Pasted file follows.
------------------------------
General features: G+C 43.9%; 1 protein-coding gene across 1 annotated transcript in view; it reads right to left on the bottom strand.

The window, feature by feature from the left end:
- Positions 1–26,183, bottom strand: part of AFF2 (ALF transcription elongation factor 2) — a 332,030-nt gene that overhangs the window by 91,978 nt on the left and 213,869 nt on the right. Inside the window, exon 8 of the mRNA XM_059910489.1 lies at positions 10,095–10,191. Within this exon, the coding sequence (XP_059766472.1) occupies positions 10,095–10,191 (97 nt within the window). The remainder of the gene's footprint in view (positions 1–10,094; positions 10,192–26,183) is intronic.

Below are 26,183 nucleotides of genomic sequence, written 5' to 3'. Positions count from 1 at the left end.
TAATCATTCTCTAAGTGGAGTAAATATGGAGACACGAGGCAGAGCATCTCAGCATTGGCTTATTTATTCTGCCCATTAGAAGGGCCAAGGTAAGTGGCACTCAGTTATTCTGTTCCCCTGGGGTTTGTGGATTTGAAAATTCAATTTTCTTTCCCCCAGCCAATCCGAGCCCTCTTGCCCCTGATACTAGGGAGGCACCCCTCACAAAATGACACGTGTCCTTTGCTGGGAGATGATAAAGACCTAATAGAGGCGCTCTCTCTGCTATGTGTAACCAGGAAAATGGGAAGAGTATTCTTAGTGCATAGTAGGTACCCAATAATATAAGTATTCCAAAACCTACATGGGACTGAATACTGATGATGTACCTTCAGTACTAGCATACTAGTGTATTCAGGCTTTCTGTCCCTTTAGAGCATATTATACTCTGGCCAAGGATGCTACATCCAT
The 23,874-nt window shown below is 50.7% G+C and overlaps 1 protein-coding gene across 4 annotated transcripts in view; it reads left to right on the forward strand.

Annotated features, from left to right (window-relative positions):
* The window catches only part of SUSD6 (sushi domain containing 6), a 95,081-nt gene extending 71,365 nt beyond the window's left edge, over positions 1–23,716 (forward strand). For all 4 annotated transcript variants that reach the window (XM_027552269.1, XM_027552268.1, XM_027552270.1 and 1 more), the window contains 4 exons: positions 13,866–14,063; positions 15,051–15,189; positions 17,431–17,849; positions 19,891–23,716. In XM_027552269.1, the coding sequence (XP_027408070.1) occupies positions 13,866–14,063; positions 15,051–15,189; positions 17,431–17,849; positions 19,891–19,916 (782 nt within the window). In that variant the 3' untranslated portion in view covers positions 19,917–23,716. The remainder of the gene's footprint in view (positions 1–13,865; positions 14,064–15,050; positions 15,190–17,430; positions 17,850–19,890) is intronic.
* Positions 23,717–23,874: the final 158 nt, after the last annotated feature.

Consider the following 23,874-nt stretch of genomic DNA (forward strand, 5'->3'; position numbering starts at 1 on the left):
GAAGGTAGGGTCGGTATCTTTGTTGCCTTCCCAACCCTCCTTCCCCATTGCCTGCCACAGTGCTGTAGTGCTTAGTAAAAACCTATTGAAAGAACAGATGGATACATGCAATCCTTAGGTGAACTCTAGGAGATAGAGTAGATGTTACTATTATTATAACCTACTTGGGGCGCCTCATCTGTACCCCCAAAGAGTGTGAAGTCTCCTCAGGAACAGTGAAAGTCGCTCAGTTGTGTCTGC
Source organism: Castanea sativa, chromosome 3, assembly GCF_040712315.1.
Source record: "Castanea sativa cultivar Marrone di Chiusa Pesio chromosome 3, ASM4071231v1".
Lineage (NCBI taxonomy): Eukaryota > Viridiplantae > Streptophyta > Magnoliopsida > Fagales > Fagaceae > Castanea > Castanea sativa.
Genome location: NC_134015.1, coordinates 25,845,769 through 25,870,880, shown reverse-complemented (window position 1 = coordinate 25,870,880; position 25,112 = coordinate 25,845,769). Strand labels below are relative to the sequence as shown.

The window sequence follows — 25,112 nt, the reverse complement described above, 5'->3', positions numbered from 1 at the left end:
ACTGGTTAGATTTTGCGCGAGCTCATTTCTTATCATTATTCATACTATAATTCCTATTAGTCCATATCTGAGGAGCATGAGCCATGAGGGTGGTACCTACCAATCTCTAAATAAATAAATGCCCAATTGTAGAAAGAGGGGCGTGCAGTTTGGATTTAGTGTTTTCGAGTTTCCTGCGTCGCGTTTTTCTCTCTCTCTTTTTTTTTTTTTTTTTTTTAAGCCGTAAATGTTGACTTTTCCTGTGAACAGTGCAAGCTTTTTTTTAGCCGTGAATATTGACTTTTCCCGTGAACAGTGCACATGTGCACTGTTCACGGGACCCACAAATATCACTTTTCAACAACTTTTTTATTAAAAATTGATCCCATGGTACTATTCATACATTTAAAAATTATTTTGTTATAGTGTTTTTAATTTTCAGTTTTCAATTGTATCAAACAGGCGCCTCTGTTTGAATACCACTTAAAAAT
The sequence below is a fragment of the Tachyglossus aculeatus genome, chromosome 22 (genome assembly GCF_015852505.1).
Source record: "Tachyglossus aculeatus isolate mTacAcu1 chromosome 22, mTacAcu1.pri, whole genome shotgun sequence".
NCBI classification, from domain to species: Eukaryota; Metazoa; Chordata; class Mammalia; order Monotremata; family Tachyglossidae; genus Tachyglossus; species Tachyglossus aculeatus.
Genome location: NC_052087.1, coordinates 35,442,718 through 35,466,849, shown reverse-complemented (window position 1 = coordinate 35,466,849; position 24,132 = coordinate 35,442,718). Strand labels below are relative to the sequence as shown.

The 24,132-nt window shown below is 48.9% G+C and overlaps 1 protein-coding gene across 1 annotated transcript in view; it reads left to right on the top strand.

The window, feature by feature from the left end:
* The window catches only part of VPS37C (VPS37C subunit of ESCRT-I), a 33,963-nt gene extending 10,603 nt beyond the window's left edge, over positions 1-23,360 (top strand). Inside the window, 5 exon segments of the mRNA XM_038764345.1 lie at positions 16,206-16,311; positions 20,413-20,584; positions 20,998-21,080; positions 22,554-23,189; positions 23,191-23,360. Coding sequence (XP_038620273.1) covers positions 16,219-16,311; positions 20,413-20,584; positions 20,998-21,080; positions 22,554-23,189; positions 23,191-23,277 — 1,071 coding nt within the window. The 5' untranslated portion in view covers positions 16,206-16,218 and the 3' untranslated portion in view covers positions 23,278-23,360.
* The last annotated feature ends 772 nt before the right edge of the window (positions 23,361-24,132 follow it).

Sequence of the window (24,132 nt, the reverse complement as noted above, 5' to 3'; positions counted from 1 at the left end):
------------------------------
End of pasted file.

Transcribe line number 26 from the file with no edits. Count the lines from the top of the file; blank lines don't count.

Sequence of the window (24,132 nt, the reverse complement as noted above, 5' to 3'; positions counted from 1 at the left end):